The sky isn’t quite falling on the Mets, but it definitely feels a little lower than it was in July or August.
On Wednesday, after getting swept by the Cubs, manager Buck Showalter said that he hopes his players are pressing, because it’s human nature to want to fix a less-than-favorable situation. Even one of the team’s best players acknowledged that the Mets are pushing themselves to the brink and having a tough time breaking through.
“We’re in a situation where we all want to get it done,” Francisco Lindor said on Wednesday. “We want to get it done desperately, and we’ll do whatever it takes to get it done. We just aren’t coming through. I come up with people on base, I hit into a double play. I come up with people on base, I strike out. I come up with people on base, I get one single. The consistency that was there earlier in the year, I’m not seeing it in the last couple of days.”
For the last 15 days, the Mets have stood in a strange place. One foot is comfortably in the postseason, keeping an air of lightness in the clubhouse. The other foot, though, is being gnawed at by the Braves and the very apparent fact that the team is playing terribly, especially on offense.
“The most beautiful thing that’s happening is that we’re all sticking together,” Lindor said. “We’re all pushing each other, motivating each other, and we’re not pointing fingers.”
The shortstop is trying to play mediator between his emotions and those of his teammates. Everyone, to some degree, gets pissed off about losing. But again, the anger level is diminished by the 89 wins they’ve already tucked away, which could very well be enough for a wild card spot even if they lose every single game the rest of the way. That’s obviously not part of the plan, but it’s let the recent losing get easily flushed away.
“I have my days where I dwell a little bit longer than I normally do, but the guys pick me up, and vice versa,” Lindor explained. “There’s some guys that dwell a little bit longer and I go up and say, ‘It’s OK. Let’s turn the page. Tomorrow’s another day. We’ll come back, we’ll do it together and we’ll win.’ If we don’t win, we continue to move forward.”
Lindor did confess that if he’s being honest, it is “kind of hard” to turn that page this late in the season. While they won’t say it, the Mets are ready to turn the page straight into the postseason and fast forward through the remaining regular season games. The Braves nipping at their heels has made that impossible, though, and has forced the Mets to straddle the line between remaining cool and trying to keep a high level of intensity.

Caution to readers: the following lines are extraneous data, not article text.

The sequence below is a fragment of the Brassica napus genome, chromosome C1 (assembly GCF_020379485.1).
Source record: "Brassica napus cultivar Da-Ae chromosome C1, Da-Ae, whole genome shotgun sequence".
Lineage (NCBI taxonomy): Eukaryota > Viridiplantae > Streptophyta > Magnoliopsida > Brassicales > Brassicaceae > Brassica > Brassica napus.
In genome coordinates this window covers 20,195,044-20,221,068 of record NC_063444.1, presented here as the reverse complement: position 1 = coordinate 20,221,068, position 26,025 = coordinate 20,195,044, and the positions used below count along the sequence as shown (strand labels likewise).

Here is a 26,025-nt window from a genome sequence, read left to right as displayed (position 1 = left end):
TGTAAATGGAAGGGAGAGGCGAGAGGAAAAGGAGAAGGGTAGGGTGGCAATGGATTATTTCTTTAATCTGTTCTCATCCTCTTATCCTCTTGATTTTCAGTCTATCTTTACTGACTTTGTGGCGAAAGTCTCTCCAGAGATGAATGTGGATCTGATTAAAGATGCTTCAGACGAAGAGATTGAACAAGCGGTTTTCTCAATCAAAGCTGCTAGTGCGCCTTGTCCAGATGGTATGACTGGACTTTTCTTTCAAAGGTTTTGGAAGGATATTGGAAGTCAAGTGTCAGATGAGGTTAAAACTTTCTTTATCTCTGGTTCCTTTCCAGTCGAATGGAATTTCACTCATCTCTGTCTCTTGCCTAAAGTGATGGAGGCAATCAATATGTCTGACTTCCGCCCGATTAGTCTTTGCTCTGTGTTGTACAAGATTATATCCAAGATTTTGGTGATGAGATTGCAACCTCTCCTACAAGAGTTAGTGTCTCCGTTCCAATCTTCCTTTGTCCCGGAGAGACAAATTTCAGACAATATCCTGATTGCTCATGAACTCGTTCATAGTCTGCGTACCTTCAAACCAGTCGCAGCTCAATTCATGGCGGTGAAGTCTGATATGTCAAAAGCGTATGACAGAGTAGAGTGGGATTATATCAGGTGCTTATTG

“You can want it more than anybody on the field,” Lindor said. “But if you don’t stay within yourself, it’s going to be a little harder to get it done. My game is to hit the ball gap-to-gap, not to try and hit home runs. If they go out, great. Staying within myself is finding a good pitch and driving it back up the middle.”
Baseball famously does not care what you’re trying to do. Showalter has said upwards of 200 times this year that if you want to make the baseball gods laugh, you should tell them your plans. For hitters, trying too hard is often the worst approach.
“There are times when I close my eyes, I hit the ball and it’s a base hit,” Lindor said kiddingly.
None of that luck showed up in the recent Cubs series, in which the Mets went 1-for-15 with runners in scoring position. They scored just three times in the seventh inning or later, a bit of an embarrassment considering the Cubs sent four veteran relievers to other teams at the trade deadline. They’re tired of hearing about it, but the truth is, the Mets have been punked all month by players far below their skill level.
“It was a great opportunity, but at the end of the day they’re big league teams,” said Lindor, who tipped his proverbial hat to the Cubs for flat out playing better than the Mets. “Somebody said to me earlier in my career, ‘The other pitchers, they gotta eat too. They drive nice cars. They have nice houses.’ It doesn’t matter who’s on the other side, we have to respect our opponent.”
Starting on Thursday, the Mets have 18 games left before the playoffs, 12 of which are against teams that have already been eliminated from postseason contention. The key to getting over this final hump, which is the first big one Mets have encountered all year, has been in their pocket the whole time.
“It’s about shortening the bad times and stretching out the good times,” Showalter said. “I remember every great thing these guys have done this year and will do again. The last thing they need is somebody to be looking at them like you’ve forgotten what they’re capable of.”
“With the amount of professional players that we have here, we pick each other up,” Lindor repeated. “We move forward.”